I’ve been concerned about the industrial compound bisphenol A (BPA) ever since I first read about it, and have been chronically frustrated by its potential harm and prevalence in our environment–most specifically in our food, and hence, our bodies. More than 100 peer-reviewed studies have found BPA to be toxic at low doses. BPA is a synthetic estrogen and commonly used to strengthen plastic and line food cans. As Nicholas D. Kristof points out in an Op-Ed in The New York Times on Sunday, scientists have linked it, though not conclusively, to everything from breast cancer to obesity, from attention deficit disorder to genital abnormalities in boys and girls alike.
Anyway. It’s easy to slip into the (wishful) thinking that the FDA is protecting us from toxic threats like this, and that we probably, hopefully, aren’t getting enough of these chemicals to have much of an effect. But now comes Consumer Reports’ latest tests of canned foods including soups, juice, tuna, and green beans. The findings? Almost all of the 19 name-brand foods tested contain some BPA. The canned organic foods they tested did not always have lower BPA levels than nonorganic brands of similar foods analyzed. And, this was crushing to me, they even found the chemical in some products in cans that were labeled “BPA-free.”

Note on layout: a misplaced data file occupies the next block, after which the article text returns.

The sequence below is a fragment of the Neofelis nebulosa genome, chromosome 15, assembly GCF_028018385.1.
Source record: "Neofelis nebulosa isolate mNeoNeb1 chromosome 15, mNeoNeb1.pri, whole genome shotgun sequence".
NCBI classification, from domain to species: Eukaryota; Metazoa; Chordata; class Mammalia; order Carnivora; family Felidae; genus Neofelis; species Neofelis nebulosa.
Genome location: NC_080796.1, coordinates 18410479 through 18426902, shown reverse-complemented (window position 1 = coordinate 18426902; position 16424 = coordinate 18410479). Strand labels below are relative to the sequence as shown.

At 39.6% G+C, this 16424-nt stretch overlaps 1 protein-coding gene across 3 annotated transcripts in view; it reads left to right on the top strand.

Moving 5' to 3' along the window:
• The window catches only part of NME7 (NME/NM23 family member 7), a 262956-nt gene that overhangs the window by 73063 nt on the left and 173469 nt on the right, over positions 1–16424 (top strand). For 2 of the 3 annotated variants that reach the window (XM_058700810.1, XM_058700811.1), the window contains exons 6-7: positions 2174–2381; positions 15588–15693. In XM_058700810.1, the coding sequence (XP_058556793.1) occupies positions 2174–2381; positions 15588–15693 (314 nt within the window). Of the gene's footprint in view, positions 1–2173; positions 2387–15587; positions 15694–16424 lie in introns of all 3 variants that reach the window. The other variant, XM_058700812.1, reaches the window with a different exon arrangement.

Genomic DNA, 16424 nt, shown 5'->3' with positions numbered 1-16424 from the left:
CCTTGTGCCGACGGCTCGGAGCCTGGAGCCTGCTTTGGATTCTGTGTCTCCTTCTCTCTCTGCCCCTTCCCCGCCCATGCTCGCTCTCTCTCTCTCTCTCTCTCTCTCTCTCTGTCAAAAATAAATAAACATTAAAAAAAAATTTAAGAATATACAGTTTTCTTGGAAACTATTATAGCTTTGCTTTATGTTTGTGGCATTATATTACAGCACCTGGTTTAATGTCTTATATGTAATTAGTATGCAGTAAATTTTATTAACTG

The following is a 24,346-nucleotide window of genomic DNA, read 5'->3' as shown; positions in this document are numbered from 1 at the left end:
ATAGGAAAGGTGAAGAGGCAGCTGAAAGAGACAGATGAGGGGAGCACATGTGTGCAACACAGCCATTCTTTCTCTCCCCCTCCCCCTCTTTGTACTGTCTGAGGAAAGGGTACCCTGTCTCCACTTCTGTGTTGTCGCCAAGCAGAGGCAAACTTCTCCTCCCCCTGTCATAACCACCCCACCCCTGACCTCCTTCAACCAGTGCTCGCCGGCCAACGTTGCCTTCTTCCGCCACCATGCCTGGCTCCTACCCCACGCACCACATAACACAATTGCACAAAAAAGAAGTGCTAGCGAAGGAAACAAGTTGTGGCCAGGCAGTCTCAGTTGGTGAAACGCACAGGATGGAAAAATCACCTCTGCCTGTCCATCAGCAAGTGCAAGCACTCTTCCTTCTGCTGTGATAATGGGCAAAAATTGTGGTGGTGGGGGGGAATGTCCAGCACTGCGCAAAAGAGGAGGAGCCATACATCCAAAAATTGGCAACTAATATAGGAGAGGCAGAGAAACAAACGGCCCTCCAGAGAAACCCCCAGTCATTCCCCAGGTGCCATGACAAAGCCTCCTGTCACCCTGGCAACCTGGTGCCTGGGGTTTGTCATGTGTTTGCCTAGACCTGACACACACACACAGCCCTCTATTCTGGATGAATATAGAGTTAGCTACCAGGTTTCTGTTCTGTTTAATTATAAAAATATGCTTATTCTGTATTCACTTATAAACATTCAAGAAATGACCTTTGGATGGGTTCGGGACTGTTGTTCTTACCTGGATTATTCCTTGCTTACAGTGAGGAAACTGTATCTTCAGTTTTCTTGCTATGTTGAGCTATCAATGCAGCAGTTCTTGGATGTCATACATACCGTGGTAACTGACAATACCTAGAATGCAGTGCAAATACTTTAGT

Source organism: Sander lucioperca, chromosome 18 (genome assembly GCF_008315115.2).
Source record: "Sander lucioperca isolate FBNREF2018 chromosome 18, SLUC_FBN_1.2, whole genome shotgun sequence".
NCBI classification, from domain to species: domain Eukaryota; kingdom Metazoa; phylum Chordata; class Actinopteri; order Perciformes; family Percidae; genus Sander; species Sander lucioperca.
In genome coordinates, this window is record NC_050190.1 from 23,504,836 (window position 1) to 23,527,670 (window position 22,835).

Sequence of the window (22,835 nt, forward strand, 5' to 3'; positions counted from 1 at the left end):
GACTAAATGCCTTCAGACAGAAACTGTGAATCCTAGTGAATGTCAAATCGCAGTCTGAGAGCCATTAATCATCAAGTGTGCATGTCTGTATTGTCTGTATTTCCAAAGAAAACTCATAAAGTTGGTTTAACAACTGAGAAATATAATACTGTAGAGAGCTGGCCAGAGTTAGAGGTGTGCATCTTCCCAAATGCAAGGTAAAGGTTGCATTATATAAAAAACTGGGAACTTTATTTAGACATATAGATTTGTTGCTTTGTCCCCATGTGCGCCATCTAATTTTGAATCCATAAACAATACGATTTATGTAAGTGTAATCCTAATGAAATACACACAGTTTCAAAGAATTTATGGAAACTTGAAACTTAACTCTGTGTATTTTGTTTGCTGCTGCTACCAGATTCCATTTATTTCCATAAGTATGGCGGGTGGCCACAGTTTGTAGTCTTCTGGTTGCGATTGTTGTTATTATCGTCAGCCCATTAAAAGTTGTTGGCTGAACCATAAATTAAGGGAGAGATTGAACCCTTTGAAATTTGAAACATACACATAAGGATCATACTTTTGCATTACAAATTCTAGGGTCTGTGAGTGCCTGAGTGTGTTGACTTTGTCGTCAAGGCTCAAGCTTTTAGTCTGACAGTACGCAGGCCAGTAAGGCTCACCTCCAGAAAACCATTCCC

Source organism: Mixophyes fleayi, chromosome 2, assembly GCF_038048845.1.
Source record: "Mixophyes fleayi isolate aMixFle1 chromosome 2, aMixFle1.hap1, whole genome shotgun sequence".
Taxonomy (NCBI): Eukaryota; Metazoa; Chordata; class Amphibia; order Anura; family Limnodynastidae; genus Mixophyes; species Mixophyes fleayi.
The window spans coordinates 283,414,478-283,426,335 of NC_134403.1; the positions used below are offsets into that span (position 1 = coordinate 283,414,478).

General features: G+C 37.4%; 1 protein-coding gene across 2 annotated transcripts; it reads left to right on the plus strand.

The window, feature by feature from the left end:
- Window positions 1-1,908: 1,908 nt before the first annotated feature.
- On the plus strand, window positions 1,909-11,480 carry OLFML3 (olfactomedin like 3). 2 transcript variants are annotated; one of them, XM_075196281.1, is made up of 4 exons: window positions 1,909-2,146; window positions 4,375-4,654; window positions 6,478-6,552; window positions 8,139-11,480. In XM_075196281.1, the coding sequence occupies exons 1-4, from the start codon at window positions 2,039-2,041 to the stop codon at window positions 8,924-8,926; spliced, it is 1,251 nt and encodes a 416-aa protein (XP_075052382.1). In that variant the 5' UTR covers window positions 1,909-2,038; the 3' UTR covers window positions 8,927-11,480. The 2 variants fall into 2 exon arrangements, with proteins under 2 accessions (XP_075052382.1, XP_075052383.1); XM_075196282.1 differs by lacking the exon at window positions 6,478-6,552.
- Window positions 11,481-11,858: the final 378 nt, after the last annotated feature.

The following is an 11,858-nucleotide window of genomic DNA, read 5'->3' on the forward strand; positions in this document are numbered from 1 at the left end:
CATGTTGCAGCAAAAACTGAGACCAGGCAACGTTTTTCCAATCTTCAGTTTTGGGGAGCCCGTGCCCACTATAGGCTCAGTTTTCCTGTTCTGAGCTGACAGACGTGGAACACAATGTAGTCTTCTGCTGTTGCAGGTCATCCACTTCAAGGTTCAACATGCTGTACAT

The site reports that a 165-pound adult eating one serving of canned green beans from the test sample, could ingest about 80 times more BPA than their experts’ recommended upper daily limit. Children eating multiple servings per day of canned foods with BPA levels comparable to the ones they found in some tested products could get a dose of BPA approaching levels that have caused adverse effects in several animal studies.
The FDA says it isn’t a threat, but body burden studies show that BPA was detected in 95 percent of the people included in one sampling–it’s obviously getting to us somehow. Perhaps most telling is that in Japan major manufacturers voluntarily changed their can linings in 1997 to cut or eliminate the use of BPA because of concerns about health effects. A 2003 Japanese study found that the levels of the chemical in subjects’ urine dropped by 50 percent after the change in cans was made. Time to kick the cans!
Next: Stop eating BPA, here’s how